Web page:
The idea of a glitch-free linear path from a college major to a career seems logical – even comforting. But according to Dr. Kate Brooks, the director of Liberal Arts Career Services, to find your true calling, it may be wise to wander off-course and appreciate the chaos.
Dr. Brooks teaches a unique one-credit course “The Liberal Arts Major in the Workplace,” designed to help juniors and seniors become more aware of the connection between their education and their future career. The specific majors change each semester: this semester she is teaching classes for English, Economics and History/Liberal Arts Honors majors.
The course introduces students to “Wise Wanderings,” a career coaching system developed by Brooks that helps students discover their “possible lives” and move into their futures through visual mapping techniques, scenario planning and storytelling.
“We have an ongoing joke in the class,” Brooks says. “I ask the students what their relatives say when they tell them what they’re majoring in. In unison, the students reply, ‘What are you going to do with that?'”
Steering away from dated career assessments and structured job-searching manuals that focus on a direct path from major to occupation, Brooks encourages her liberal arts students to literally map out their options.
To create visual representations of significant academic and life experiences, students design an array of personal maps including a “wandering map,” a “possible lives map,” a “major map” and a “SWOTmap,” which represents their strengths, weaknesses, opportunities and threats.
Through the maps students begin to connect the dots in their lives and see new relationships.
“When they look at their maps, they make new connections from the seeming chaos of their lives.” Brooks says. “One student put ‘playing pool’ on her map. She talked about how she had to learn to play well to win against her two older brothers. We joked about her potential career as a pool hustler but then she noticed that the skill she used the most in playing pool was strategic thinking. She looked around her map and found other examples of strategic thinking in classes and summer jobs. Suddenly, playing pool became a valuable experience.”
Brooks uses chaos theory rather than traditional trait-and-factor theory in her approach to career development. One popular aspect of chaos theory is the butterfly effect: the notion that a small action now can have a dramatic effect in the future. Brooks incorporates this concept into her coaching system by encouraging students who don’t have a career goal to set career intentions instead.
“Intentions aren’t quite as clear and concrete as a goal,” Brooks says. “But it does help focus the mind in a direction that usually leads to a discovery,”
Experiencing many butterfly effects on her journey to directing the Liberal Arts Career Services, Brooks has had a variety of careers, including a human resources representative at a department store, a social worker and a school psychologist at West Virginia University. She began teaching classes relating liberal arts majors to the workplace as an associate professor at Dickinson College in Carlisle, Pa.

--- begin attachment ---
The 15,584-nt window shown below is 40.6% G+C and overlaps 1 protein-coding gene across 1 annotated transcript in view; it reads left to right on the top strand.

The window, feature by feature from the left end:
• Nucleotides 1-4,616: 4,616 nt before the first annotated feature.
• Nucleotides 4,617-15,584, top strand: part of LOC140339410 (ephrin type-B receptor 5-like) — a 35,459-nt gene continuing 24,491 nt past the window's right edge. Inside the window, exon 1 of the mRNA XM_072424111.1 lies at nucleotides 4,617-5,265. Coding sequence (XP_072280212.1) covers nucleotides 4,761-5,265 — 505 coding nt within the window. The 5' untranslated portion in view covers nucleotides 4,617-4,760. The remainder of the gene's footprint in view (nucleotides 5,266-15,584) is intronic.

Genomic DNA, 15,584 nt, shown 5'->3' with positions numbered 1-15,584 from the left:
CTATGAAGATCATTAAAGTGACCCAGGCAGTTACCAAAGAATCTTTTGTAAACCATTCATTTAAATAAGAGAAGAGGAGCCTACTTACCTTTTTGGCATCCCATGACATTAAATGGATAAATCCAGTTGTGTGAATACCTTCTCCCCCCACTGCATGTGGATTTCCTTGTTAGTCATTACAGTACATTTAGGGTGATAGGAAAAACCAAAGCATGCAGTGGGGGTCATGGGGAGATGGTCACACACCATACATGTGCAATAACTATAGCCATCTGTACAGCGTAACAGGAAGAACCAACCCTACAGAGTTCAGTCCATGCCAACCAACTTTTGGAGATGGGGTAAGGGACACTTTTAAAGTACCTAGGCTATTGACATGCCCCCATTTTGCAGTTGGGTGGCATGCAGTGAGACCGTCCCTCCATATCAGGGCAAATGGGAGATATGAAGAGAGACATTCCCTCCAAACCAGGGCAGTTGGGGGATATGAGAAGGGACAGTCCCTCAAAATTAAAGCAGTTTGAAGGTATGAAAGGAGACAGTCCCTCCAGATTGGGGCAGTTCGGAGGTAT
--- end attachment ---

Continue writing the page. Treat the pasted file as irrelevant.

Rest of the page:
“If someone had told me ten years ago that I’d be working at UT today, I would have laughed,” Brooks says. “Chaos theory tells us that, like the weather, careers are not easily predicted, unexpected variables intervene, and we often do better to focus on the present.”
Combining the key tenets of chaos theory with recent research in cognitive science and positive psychology, Brooks, who has a doctorate in educational psychology and a master’s degree in rehabilitation counseling, aims to present lively, fun discussions filled with movie clips, inspirational quotes and storytelling activities.
“Part of my goal is to help the students appreciate their liberal arts classes more and pay attention to the value in what they’re learning. I tell them to look for a story in everything,” Brooks says. “If they have a class they don’t enjoy, they need to discern what they can learn from it and look at it as a storytelling opportunity for job interviews.
“If students could only take away two quotes from the course, it would be to ‘do it the Chicago way,’ and ‘take out the trash,'” Brooks says.
The quotes pulled from the films ‘The Untouchables” and “A Peaceful Warrior” add emphasis to the core concepts of the course: to pay attention, focus the mind and to beat the competition by doing the job better.
“I want these students to take out the trash,” Brooks says. “I want them to wake up and look at what they’re learning and see how valuable it is, and to not let society and the media tell them that it’s not.”
To help her students learn how to do it “the Chicago way,” Brooks shows them how to write targeted resumes and strengthen their interviewing and networking skills through the art of storytelling.
“They’re competing at a much higher level than anyone else who’s applying for the same job,” Brooks says. “It all boils down to the ‘Chicago Way,’ to do it one better.”
Even students who aren’t enrolled in Brooks’ class will be able to use the Wise Wanderings system soon. Brooks’ book “You Majored in What?: Mapping Your Path from Chaos to Career,” (Viking, April 2009) can serve as a guide for their wandering journeys.